Where to next?

While education is constantly evolving and changing, the global pandemic has intensified the need to adapt how we teach and assess our students to better support their learning, development, and well-being. As a profession, we have been forced to change, expand, and redefine the assessments we were doing face to face into online and blended learning contexts. We must acknowledge the steep learning curve we are experiencing as a profession and prioritize open and honest communication among all stakeholders involved – students, teachers, school leaders, system leaders, policymakers, parents/guardians, other professionals, researchers, and teacher educators. We must also pause to celebrate our successes and progress to date in forging new territory in K–12 assessment amid a challenging time. Moreover, we must continue to allocate time, resources, and supports as we continue to learn and grow in our understanding and practice of assessment.

The pandemic has altered many things in our world, but it has not eradicated what we know about the value and importance of assessment for learning and our shared desire to sustain a productive assessment culture in schools and classrooms. Nor has it changed the spirit of assessment, which is captured by the etymology of the word assess itself: to “sit beside” our learners and support their learning. At the end of the day, we need to continue to come together as an education community to use research-based practices to collectively navigate online assessment and promote a positive assessment culture that transcends context.


1 Canadian Assessment for Learning Network:


Black, P., & Wiliam, D. (2009). Developing the theory of formative assessment. Educational Assessment, Evaluation and Accountability, 21, 5–31.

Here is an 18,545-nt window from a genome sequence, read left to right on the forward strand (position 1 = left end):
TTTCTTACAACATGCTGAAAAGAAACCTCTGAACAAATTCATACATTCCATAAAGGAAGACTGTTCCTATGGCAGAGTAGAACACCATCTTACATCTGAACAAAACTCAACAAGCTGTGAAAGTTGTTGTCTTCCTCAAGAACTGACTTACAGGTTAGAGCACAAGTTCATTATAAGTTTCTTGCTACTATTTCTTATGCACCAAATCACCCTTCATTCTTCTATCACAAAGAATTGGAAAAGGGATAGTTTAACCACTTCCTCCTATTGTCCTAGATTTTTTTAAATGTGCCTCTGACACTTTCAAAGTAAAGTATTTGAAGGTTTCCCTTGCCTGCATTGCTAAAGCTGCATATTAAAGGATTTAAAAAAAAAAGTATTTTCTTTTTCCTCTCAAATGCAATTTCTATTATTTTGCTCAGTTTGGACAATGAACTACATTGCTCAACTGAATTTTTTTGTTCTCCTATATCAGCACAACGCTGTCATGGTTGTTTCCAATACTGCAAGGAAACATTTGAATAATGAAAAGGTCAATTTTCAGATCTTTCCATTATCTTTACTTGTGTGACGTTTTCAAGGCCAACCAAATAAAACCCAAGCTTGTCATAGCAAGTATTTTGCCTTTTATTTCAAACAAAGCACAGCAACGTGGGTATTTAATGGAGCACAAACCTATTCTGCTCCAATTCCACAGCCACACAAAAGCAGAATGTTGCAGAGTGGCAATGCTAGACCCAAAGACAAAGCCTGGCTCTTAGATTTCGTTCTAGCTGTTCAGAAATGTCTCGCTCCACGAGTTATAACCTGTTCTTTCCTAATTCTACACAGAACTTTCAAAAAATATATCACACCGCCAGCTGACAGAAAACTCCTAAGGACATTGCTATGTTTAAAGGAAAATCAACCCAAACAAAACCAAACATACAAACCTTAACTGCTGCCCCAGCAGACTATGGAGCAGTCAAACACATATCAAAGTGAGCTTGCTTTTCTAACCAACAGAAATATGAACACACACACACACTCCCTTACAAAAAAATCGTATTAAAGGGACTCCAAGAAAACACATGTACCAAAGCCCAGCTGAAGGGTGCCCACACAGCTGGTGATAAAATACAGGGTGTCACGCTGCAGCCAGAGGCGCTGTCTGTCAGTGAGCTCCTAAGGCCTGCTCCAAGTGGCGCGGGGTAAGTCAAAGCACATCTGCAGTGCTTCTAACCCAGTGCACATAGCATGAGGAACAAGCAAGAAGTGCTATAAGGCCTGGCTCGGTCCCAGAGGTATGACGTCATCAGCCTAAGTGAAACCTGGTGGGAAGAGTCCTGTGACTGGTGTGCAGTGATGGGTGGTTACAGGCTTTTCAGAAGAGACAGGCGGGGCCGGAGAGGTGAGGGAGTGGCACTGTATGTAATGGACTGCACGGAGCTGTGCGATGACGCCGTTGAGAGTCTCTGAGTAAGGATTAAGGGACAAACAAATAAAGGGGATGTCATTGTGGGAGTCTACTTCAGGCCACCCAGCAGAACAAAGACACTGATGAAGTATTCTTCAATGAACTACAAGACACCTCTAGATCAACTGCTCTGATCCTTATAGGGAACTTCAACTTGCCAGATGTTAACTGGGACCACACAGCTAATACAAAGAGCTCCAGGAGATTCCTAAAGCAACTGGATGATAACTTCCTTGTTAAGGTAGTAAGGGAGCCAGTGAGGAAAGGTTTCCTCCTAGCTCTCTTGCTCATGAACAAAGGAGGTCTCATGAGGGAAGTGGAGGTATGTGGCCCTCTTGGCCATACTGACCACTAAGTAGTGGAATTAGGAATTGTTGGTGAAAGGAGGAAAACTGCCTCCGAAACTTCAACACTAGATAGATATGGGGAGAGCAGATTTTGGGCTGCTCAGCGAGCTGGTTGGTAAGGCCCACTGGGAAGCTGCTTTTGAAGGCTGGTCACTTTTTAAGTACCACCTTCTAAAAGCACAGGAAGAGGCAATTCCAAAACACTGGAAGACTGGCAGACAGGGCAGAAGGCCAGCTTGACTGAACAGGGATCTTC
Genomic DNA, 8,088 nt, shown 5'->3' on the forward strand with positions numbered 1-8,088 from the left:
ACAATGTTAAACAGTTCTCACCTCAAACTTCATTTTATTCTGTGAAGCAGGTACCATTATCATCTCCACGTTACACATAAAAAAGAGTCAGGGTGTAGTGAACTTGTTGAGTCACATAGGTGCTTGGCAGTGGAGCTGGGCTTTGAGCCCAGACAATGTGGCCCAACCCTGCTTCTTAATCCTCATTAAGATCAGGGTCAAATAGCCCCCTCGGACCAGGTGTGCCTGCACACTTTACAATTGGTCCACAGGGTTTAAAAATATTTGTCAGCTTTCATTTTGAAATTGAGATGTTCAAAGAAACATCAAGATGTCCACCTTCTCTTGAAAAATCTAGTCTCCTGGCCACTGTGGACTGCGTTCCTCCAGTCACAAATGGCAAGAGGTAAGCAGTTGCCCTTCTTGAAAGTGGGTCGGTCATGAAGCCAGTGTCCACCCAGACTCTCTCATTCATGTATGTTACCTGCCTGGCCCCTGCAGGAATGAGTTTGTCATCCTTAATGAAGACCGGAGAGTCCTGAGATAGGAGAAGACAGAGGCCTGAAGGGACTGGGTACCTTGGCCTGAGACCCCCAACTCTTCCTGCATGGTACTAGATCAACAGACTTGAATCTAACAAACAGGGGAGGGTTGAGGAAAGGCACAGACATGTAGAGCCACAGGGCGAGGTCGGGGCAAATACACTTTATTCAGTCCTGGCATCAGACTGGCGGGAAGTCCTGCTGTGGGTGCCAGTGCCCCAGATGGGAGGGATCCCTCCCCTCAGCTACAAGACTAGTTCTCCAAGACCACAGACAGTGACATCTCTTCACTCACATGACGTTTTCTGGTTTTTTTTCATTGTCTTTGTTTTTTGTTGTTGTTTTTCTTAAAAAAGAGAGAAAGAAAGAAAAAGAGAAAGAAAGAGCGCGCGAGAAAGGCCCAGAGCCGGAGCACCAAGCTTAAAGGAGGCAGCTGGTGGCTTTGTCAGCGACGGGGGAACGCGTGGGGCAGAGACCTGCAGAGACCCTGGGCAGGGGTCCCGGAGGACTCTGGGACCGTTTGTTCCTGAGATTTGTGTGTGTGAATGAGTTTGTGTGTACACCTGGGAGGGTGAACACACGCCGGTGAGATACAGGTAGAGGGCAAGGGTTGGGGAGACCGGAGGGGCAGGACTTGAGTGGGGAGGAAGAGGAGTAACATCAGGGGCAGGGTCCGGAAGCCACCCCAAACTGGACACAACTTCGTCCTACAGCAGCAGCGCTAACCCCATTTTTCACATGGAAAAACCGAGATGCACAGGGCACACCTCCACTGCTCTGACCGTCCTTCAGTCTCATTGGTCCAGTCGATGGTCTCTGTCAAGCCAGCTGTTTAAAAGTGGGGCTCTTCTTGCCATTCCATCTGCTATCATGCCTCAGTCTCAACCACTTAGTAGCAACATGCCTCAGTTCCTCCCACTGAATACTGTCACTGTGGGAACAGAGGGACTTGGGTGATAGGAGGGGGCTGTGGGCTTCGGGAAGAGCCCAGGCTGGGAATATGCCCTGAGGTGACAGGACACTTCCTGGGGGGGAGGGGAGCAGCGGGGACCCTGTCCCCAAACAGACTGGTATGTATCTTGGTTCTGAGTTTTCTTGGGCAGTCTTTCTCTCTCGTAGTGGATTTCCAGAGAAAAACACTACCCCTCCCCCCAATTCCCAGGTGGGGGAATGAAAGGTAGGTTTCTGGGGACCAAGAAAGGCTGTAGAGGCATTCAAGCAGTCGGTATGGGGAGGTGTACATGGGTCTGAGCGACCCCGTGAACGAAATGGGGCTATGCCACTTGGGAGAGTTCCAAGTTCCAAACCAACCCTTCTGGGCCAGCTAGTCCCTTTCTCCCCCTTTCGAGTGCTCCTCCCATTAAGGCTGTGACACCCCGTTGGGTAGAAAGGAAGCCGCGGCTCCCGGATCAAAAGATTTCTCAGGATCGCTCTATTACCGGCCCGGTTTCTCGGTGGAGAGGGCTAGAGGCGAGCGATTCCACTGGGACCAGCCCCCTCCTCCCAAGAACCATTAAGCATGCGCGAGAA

Doucet, A., Netolicky, D., Timmers, K., et al. (2020). Thinking about pedagogy in an unfolding pandemic: An independent report on approaches to distance learning during COVID19 school closures to inform Education International and UNESCO. Education International.

Hattie, J. (2013). Visible learning: A synthesis of over 800 meta-analyses relating to achievement. Routledge.

Shepard, L. (2019). Classroom assessment to support teaching and learning. The ANNALS of the American Academy of Political and Social Science, 683(1), 183–200.

Meet the Expert(s)

Danielle LaPointe-McEwan

Adjunct Assistant Professor, Queen's University, Faculty of Education

Danielle LaPointe-McEwan, PhD, OCT, is an Adjunct Assistant Professor and member of the Assessment and Evaluation Group at the Faculty of Education, Queen’s University.

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Chi Yan Lam

Dr. Chi Yan Lam

Adjunct Assistant Professor, Queen’s University

Chi Yan Lam, PhD, CE, is an Adjunct Assistant Professor of Assessment and Evaluation with the Faculty of Education and Faculty of Health Sciences at Queen’s University. His program of research focuses on empowering front-line professionals and system leaders in leading innovative change through research, design, and evaluation.

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Christopher DeLuca

Dr. Christopher DeLuca

Associate Professor, Queen's University

Dr. Christopher DeLuca is Associate Professor in Classroom Assessment at the Queen’s University Faculty of Education. Dr. DeLuca’s research examines the complex intersection of curriculum, pedagogy, and assessment as operating within the current context of school accountability and standards-based education.